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Wednesday
Jan102018

13 days until Oscar nominations... Can Roger Deakins win with a 14th nod?

by Nathaniel R

the great Roger Deakins on set

Is 13 an unlucky number? Not particular with Oscar, no, but Roger Deakins is surely anxious to move beyond it. The 68 year old cinematographer is still hugely in demand and a regular Oscar competitor but he's currently sitting at 13 nominations and STILL has no statues to show for it. Will #14 prove lucky should he be nominated for Blade Runner 2049 this year (as is widely expected)? His nominated film list is just one beautiful astonishment after another: The Shawshank Redemption, Fargo, Kundun, O Brother Where Art Thou?, The Man Who Wasn't There, No Country For Old Men, The Assassination of Jesse James by the Coward Robert Ford, The Reader, True Grit, Skyfall, Prisoners, Unbroken, Sicario. His filmography also includes films like Thunderheart, The Secret Garden, Barton Fink, and Sid & Nancy. Will he win on March 4th or will someone else steal his thunder yet again at the last moment...

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Tuesday
Jan092018

FYC: Five Best Documentary Tech Achievements of 2017

A special edition of the Doc Corner column by Glenn Dunks this week...

Documentaries are unsurprisingly scantly recognised outside of their own category. Steve James’ Hoop Dreams scored a still one-of-a-kind nomination for Best Editing in 1994, and the Best Original Song category has become a place for aging rock stars (and J. Ralph!) to get recognition for their work in documentaries. Yet outside of these rare occurrences, documentaries are almost never considered to be in genuine contention.

Considering the volume of documentaries being produced (170 eligible titles in 2017 alone!), it shouldn’t be unreasonably to expect that many are pushing the documentary medium to places that would have been unfathomable two decades prior. Those changes can be through form thanks to technological advancements giving filmmakers an ability to make docs as technically proficient as anything else no matter the budget. Or they can come through structure and narrative, allowing contemporary audiences that are hip to new ways of telling stories to experience something through the wonders of streaming that would have once struggled in experimental arthouses of downtown Manhattan.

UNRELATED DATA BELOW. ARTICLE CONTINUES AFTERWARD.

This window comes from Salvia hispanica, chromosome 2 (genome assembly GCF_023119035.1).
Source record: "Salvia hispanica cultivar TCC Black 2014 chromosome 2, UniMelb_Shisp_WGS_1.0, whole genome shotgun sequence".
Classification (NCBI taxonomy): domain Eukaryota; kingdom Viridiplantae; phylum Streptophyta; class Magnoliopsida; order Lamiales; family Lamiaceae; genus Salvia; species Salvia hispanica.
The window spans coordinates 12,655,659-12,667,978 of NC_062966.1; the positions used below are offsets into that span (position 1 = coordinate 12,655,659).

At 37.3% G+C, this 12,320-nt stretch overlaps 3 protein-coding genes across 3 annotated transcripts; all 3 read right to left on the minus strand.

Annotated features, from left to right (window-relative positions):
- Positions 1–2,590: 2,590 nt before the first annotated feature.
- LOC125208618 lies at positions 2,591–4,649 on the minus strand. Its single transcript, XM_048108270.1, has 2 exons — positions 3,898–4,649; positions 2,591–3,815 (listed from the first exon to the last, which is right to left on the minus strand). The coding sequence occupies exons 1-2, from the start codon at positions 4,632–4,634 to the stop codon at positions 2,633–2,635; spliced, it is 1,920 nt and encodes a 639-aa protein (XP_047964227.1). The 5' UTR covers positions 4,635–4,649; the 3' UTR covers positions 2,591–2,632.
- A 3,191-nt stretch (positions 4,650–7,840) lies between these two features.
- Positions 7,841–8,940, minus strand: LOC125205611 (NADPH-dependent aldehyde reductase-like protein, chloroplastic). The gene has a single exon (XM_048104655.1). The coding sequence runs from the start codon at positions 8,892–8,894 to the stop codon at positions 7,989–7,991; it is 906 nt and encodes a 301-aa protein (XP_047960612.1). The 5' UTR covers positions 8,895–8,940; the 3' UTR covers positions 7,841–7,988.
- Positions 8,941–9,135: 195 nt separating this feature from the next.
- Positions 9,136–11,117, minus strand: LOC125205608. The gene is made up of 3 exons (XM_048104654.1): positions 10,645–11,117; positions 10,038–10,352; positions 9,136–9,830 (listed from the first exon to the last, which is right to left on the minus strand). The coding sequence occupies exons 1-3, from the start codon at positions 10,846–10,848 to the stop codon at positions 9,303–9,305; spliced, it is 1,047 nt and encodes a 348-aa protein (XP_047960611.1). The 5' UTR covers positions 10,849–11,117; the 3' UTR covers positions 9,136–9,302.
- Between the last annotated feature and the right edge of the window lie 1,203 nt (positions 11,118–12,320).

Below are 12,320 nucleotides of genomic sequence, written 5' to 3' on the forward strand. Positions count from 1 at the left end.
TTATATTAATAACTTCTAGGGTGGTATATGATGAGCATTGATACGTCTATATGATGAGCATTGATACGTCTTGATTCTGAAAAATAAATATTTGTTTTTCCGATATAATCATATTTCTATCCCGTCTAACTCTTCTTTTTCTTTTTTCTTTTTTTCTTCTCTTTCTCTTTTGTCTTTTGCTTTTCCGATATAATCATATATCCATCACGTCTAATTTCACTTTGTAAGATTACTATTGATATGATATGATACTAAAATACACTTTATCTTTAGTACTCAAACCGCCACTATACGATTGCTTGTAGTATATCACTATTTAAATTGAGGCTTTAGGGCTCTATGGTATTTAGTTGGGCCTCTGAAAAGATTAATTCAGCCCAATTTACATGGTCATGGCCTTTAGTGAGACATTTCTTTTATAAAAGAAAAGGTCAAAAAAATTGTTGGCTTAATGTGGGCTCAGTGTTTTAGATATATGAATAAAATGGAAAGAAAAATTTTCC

So in lieu of a personal Oscar doc ballot (mine would include only one from the 15-wide shortlist), here are five For Your Considerations for achievements outside of the Documentary Feature category itself...

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Wednesday
Jan032018

FYC: "The Killing of a Sacred Deer" for Best Cinematography

by Ilich Mejia

Sometime this fall, Yorgos Lanthimos’s The Killing of a Sacred Deer began recurring less and less in conversations surrounding films likely to be Oscar nominated this month. The fact that a film featuring a vindictive teen with supernatural powers was even in any awards-friendly conversation despite voters’ general aversion to anything paranormal is a testament to its many assets: a compelling cast well led by Colin Farrell, Nicole Kidman, and Barry Keoghan (and even child actors Raffey Cassidy and Sunny Suljic, both easily disturbed but unmoved like any Lanthimos vet), an eerie score tuned flawlessly to make you laugh out loud at the most horrific sight, and some of the most concealed but poignant contemporary costume work in film this year. But perhaps the movie’s greatest showcase is Thimios Bakatakis’s cinematography as he paints ordinary Cincinnati into a most chilling Epidaurian stage.

Come read more about Bakatakis's wizardry, wary of miiild spoilers!